A container closure constructed according to the present invention is generally designated 10 and is particularly adapted for use with a container, generally designated 12. The container 12 comprises a conventional, thermoplastic, hollow container such as a milk container, having a reduced neck generally designated 14. Slightly axially below the neck 14 is an annular handling ring 16. The lower end of the neck 14 includes a slightly enlarged shoulder 18 having a horizontal flange 17 and a vertical, annular wall 19 provided with a plurality of circumferentially disposed, radially outwardly locking projections or rachet teeth, generally designated 20. The teeth 20 include generally radial faces 22 and inclined or relieved faces 24 for a purpose to become apparent hereinafter. Although the teeth 20 could extend entirely around the shoulder 18, conventionally, the teeth extend through only 90° axis on diametrically opposite sides of the neck 14.
The neck 14 includes an upstanding annular sidewall 26 defining an opening 28 which permits fluids, such as milk, to be poured into and out of the container 12. The sidewall 28 is formed with an external thread 30 for generally receiving the tamper-proof closure cap 10 as will be apparent hereinafter.
The upper edge of the sidewall 26 terminates in an annular lip 32 surrounding the opening 28. The annular lip 32 lies in a plane P.
The tamper-proof closure cap, constructed according to the present invention, includes an outer shell, generally designated 34, and an inner liner, generally designated 36. The outer shell 34, which is generally in the shape of an inverted cup, includes a round or circular endwall 38 lying in a predetermined plane and an annular generally vertical sidewall 40. The radial thickness of sidewall 40 is substantially uniform throughout the axial length, thereof. The sidewall 40 includes an annular, generally vertical wall portion 41 and a radially extending flange 42 terminating in a generally vertical, annular skirt 44, which defines a terminal edge 46. The sidewall portion 41 includes an internal thread 48 which is complemental to the container neck external thread 30. The annular skirt 44 includes a radially inwardly projecting locking tang 50 having an inclined face 52 which will slide over the inclined faces 24 on the container as the closure cap is being threaded onto the neck and a generally radial locking wall 54 which mates with the radial wall 22 to prevent reverse threading or removable of the cap 10. The projection 54 prevents removal of the closure 10 and thus prevents tampering of the container contents with contaminant and the like. If the locking projection 50 is removed from the locking teeth on the bottle, the user will know that the container has been tampered with and that the container contents may not be safely consumed.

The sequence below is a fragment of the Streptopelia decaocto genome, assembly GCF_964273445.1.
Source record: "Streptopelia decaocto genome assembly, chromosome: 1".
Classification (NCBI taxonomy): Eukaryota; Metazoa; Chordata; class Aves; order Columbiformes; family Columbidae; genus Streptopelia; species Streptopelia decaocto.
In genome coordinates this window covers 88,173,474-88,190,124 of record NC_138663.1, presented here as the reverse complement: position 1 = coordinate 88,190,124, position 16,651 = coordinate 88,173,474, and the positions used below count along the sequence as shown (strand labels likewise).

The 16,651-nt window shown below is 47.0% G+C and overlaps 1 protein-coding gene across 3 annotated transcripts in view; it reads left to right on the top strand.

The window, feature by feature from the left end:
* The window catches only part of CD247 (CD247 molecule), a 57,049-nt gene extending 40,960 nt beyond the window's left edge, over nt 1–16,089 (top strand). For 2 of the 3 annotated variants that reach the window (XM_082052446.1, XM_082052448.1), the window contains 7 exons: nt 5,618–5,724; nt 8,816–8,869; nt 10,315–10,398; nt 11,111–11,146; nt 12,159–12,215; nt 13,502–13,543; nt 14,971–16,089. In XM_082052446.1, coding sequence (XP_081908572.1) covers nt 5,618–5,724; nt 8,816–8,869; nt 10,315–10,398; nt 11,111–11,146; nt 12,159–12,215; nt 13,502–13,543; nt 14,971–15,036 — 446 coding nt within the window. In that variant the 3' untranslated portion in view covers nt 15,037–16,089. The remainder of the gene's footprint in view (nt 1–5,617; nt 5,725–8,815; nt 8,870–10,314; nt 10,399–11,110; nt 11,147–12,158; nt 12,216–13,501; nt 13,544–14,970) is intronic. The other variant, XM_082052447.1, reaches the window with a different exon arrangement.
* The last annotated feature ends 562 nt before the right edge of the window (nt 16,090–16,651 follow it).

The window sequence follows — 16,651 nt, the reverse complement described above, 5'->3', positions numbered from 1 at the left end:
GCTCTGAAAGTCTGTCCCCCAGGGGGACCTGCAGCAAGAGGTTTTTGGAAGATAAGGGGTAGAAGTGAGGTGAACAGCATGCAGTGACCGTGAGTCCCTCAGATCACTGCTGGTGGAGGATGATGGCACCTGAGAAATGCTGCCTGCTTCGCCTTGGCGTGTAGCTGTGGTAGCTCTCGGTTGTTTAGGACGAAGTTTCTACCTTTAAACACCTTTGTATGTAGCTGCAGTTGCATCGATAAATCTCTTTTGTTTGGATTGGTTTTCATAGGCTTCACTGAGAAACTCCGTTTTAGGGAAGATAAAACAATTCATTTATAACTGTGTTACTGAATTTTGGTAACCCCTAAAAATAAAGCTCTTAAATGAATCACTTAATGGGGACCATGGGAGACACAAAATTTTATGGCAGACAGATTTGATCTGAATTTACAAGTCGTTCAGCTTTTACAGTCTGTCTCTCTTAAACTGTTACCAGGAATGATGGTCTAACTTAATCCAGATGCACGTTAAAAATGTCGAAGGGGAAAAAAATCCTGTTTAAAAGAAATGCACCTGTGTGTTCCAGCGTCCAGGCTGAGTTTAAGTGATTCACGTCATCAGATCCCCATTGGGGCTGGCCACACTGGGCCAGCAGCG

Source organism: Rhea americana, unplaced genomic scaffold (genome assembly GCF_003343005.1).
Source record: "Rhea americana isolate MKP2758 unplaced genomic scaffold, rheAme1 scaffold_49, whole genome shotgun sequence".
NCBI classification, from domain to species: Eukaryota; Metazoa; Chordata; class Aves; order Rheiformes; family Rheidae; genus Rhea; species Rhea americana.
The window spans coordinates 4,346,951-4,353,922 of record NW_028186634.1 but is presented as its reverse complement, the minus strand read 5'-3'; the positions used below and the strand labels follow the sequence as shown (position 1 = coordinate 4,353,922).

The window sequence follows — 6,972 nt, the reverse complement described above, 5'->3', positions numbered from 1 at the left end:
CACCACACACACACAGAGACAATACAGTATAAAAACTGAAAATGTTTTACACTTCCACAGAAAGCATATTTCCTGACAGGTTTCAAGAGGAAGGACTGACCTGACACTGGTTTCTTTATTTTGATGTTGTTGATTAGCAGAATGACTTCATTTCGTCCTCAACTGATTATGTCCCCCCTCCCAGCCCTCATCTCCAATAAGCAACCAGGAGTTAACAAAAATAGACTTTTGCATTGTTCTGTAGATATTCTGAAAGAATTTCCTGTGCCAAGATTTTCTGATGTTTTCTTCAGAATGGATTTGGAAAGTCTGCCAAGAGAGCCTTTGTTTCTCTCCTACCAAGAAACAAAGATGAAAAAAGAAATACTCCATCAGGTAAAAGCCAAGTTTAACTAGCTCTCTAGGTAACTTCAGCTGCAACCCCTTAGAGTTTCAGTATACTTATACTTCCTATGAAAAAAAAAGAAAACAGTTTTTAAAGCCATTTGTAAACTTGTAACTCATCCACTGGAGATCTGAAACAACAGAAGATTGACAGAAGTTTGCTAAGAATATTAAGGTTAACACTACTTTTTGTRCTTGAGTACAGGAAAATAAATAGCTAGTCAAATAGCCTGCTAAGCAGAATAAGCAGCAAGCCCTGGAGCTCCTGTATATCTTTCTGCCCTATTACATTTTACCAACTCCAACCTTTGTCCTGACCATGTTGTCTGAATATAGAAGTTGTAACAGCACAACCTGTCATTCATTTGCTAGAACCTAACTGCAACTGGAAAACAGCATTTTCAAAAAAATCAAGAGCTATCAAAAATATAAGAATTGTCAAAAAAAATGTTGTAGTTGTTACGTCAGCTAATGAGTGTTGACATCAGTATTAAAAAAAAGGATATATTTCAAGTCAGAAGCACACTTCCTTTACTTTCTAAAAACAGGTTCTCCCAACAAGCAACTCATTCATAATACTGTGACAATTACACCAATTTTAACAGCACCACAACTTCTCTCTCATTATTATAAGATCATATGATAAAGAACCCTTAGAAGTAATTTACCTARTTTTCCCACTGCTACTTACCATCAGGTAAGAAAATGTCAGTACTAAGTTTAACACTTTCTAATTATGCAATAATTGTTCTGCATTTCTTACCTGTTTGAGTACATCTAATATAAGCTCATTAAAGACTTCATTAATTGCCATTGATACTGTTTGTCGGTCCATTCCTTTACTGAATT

A tear-away tab 56 is integrally formed with the sidewall skirt 44 and extends generally horizontally, radially outwardly away from the skirt 44 immediately opposite the tang 50. The tang 50 is integral with the radially innermost portion of tab 56. Reinforcement ribs 58 bridge the skirt 44 and the tab 56 on the opposite sides of the tang 50 so that when upward force is applied to the tab 56 in the direction of the arrow 62, it will be transmitted to the sidewall 40.